Is it better to give someone cash or a gift card?

By Stephanie BankIllustration of Stephanie Bank

It’s that time of year when many of us have a long list of gifts to purchase (yay holiday season!) and a short list of great gift ideas (ugh shopping). We always try to be thoughtful and unique in our gift-giving but in some cases, and for some people, you just have to give up. That's when the thought process turns to a familiar dilemma: gift card or cash? Or, in a worst-case scenario, maybe you think about re-gifting that unopened scarf from your aunt.

We’re about to put an end to your psychological torment.

The secret to a really great gift? Popular answers include something they wouldn’t buy for themselves, something they can’t afford, or a handmade macaroni necklace. It's none of those things. The ideal gift removes the pain of paying — the negative feeling we often experience when making a purchase. We often feel the pain of paying when we buy something we "want" rather than something we "need," which triggers a sensation of guilt. We also get this feeling when the depletion of our resources (i.e. our cash) is visible rather than hidden or deferred (as it is with a credit card).

So here are the two ways you can be a truly great gift giver:

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Option A: Buy something they truly want. If you're at all close with this person, they’ve probably dropped hints loud and clear. They may have even emailed you an Amazon link. Think this is a gift-giving cop-out? It’s not! Most of us can relate to the pressure of wanting to buy a gift that is thoughtful and creative, but in reality people love getting things they’ve explicitly asked for. In 2011, a pair of psychologists named Francesca Gino and Francis J. Flynn conducted a series of studies at Stanford University demonstrating that recipients are more appreciative of gifts they requested than those they did not. They also found that gift givers, conversely, felt that unsolicited gifts (something we think they’d like but haven’t asked for) will be considered more thoughtful and considerate. So buy your friends and family something they've asked for. It will remove the pain of paying entirely and they'll get exactly what they want.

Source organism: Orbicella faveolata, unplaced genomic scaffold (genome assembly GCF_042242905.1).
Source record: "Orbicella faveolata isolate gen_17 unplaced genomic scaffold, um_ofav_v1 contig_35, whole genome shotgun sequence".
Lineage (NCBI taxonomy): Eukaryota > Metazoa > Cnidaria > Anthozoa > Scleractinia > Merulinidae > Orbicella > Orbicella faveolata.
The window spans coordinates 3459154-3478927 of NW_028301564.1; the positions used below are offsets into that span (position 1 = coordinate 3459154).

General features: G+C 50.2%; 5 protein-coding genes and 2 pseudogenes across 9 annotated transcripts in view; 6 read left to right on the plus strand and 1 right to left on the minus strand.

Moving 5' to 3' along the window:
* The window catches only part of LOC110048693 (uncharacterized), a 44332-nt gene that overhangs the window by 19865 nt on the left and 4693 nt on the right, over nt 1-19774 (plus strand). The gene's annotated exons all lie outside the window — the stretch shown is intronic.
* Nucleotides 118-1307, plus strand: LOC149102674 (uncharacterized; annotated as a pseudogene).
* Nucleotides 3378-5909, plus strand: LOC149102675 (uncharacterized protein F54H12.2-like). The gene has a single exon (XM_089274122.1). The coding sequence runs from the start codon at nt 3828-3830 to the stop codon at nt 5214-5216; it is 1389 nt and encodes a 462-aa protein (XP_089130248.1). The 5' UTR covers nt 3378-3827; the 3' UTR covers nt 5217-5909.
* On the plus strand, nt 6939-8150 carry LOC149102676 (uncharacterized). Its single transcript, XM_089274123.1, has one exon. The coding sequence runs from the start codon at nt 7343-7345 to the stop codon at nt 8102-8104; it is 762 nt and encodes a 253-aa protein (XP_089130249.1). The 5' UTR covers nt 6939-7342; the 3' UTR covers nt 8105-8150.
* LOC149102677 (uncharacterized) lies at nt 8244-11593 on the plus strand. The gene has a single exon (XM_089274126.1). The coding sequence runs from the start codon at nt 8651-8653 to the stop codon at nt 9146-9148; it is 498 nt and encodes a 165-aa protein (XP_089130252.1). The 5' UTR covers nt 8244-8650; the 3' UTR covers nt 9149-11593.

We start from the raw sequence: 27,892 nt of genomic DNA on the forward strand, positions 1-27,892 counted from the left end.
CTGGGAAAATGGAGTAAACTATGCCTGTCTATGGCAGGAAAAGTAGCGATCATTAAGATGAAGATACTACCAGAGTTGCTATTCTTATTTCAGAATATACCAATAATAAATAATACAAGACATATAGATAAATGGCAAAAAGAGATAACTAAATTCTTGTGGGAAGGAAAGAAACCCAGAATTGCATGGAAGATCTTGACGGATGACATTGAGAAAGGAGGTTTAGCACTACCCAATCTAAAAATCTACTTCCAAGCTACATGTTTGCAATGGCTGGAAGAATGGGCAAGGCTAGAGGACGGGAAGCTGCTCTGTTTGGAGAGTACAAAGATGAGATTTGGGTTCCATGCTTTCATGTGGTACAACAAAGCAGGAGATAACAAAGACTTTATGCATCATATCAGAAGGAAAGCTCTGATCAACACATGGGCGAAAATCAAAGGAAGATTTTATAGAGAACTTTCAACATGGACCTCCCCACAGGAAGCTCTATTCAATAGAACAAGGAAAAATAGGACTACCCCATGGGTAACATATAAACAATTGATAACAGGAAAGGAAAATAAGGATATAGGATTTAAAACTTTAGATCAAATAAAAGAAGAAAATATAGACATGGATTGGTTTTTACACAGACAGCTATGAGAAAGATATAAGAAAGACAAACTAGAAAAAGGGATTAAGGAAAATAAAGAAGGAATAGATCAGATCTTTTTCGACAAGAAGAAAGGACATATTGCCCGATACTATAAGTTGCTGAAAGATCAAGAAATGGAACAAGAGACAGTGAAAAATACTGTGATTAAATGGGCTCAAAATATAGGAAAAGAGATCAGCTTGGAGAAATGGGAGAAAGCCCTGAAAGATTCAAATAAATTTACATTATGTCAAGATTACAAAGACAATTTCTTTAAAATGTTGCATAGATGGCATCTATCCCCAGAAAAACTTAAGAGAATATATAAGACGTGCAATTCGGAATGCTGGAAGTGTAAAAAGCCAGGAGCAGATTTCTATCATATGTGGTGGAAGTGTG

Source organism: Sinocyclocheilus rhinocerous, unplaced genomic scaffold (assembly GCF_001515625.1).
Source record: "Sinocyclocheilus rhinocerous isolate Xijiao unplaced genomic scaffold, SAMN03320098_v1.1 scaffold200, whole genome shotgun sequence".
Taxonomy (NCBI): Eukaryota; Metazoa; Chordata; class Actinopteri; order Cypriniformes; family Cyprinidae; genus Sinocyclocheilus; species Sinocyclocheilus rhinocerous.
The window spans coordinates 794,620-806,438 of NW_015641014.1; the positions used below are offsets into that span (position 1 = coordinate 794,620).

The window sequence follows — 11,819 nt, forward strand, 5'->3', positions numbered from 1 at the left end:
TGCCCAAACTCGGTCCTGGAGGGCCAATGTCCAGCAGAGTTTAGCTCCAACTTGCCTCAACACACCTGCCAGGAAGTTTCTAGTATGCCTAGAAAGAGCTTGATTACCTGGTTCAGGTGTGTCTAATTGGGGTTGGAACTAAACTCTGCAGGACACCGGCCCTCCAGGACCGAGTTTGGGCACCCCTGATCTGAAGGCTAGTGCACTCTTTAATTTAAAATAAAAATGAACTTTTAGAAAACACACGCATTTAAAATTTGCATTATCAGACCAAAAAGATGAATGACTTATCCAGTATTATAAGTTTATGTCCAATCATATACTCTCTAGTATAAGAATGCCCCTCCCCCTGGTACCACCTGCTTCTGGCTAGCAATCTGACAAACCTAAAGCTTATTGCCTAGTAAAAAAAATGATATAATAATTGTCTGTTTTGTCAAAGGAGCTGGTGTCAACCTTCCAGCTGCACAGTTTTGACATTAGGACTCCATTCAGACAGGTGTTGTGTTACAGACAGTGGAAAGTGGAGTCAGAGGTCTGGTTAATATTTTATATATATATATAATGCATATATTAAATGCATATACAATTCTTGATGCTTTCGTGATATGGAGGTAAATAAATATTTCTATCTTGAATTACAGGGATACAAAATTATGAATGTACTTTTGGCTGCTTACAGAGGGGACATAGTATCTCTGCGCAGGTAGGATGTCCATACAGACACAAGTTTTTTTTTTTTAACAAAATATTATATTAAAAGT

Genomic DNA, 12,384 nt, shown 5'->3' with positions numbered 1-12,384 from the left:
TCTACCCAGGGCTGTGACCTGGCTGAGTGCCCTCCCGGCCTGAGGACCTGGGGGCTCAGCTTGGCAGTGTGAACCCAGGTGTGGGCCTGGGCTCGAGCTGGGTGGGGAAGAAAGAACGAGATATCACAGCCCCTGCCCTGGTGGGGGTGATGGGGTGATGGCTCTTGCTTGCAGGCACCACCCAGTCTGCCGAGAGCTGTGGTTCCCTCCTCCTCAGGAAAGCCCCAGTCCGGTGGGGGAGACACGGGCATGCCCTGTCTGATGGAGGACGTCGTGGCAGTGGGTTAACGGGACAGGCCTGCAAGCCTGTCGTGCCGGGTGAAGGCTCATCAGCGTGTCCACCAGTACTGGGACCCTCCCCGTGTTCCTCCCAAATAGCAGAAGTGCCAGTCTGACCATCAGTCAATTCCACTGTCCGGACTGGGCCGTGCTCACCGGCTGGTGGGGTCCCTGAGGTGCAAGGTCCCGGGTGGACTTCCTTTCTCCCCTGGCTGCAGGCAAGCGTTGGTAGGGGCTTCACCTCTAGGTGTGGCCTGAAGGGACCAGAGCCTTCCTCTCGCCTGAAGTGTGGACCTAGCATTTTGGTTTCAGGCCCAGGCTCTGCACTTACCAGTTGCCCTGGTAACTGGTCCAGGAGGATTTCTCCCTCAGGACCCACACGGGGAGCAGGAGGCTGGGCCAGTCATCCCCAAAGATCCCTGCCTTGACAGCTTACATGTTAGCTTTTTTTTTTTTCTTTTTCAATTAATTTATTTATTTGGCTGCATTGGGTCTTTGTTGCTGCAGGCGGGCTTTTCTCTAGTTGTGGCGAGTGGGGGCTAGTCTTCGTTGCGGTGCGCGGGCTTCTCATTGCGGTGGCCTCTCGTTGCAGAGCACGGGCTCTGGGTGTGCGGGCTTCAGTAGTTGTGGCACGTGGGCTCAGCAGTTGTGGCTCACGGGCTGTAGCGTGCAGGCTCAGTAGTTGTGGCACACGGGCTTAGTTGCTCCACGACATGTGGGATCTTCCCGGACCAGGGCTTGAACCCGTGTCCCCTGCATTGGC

Option B: When that fails...go for the gift card. Those who believe nothing beats cold hard cash are wrong. A gift card wins every time. That seems counterintuitive because cash can be spent anywhere, but paying with cash invokes a high pain of paying. A 1998 paper published by Drazen Prelec and George Loewenstein at the Sloan School of Management at MIT examined the relationship between the pain of paying, consumption and enjoyment. They found that people experience greater enjoyment of a purchase when consumption and payment don’t happen at the same time. If you’ve ever been on an all-inclusive vacation you know exactly how good it feels to drink as many margaritas as you want without opening your wallet. They also found that people experience greater enjoyment when consumption doesn’t call to mind thoughts of payment. In other words, non-cash alternatives (such as a gift card at a retailer they like) eliminates any negative feelings they might experience. Even though it was a gift, cash will inevitably trigger some feelings of discomfort when they go to spend it. Get the gift card.

If you were waiting for an Option C that gives you permission to re-gift that present from your aunt, you won’t find it here. That's not going to make anyone look good. Pair a gift card with a nice note and rest assured the recipient will be plenty pleased. Happy shopping.

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